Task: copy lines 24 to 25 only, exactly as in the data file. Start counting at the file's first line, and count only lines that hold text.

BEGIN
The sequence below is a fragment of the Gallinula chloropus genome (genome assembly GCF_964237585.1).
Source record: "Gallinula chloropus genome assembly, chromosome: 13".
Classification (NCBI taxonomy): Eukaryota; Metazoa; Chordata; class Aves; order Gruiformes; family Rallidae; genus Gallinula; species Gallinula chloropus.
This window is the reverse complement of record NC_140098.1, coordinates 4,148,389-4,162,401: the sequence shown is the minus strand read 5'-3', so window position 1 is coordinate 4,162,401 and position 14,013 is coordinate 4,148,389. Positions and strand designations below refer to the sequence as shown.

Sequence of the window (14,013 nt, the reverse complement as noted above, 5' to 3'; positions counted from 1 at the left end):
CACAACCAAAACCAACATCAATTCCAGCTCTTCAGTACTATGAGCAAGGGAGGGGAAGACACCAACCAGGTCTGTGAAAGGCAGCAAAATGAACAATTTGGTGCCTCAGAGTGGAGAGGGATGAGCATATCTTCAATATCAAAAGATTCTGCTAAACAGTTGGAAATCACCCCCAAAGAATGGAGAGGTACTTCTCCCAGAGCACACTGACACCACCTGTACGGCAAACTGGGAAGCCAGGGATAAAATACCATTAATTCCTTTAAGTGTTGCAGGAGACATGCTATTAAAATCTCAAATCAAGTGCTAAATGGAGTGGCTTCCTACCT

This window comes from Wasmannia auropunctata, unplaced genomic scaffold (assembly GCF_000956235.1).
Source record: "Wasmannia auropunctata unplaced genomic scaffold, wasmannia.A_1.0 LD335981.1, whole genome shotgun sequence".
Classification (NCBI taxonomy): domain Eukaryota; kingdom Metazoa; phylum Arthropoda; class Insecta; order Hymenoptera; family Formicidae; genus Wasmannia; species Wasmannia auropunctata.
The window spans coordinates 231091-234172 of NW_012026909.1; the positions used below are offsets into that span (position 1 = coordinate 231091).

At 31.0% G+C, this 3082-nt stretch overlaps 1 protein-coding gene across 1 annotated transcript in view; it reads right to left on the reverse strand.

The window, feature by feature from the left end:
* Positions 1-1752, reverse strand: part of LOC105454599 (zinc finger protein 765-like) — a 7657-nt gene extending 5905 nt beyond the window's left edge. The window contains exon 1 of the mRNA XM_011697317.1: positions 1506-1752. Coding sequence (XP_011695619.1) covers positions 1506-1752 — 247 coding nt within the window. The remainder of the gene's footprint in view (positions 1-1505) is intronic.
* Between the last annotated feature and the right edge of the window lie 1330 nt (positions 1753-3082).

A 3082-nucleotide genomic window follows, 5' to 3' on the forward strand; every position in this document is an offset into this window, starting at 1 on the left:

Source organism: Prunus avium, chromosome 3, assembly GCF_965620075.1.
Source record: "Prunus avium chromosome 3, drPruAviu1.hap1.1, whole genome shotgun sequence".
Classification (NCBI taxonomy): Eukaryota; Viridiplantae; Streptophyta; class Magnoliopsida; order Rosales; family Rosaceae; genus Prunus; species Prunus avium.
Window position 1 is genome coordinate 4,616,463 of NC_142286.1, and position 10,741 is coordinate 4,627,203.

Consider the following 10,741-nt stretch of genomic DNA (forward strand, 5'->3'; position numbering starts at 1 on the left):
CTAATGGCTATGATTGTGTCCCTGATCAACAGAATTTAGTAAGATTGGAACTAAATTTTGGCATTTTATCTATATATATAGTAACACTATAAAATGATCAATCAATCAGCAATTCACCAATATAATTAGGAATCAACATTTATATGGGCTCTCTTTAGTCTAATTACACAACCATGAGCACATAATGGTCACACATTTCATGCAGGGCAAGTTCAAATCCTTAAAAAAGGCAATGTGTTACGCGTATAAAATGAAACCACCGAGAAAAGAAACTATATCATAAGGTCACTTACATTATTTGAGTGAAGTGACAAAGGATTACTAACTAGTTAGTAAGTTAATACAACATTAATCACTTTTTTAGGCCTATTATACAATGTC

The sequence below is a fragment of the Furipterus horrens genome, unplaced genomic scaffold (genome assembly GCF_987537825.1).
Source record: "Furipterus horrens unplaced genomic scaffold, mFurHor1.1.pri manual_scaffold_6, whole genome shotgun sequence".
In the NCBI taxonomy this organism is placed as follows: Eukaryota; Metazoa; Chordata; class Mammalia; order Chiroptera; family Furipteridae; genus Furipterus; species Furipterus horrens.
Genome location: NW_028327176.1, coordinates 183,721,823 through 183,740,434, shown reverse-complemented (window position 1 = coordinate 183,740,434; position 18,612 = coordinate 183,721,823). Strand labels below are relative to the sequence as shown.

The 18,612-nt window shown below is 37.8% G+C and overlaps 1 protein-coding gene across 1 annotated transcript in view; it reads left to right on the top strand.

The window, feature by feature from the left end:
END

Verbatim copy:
In the NCBI taxonomy this organism is placed as follows: Eukaryota; Metazoa; Chordata; class Mammalia; order Chiroptera; family Furipteridae; genus Furipterus; species Furipterus horrens.
Genome location: NW_028327176.1, coordinates 183,721,823 through 183,740,434, shown reverse-complemented (window position 1 = coordinate 183,740,434; position 18,612 = coordinate 183,721,823). Strand labels below are relative to the sequence as shown.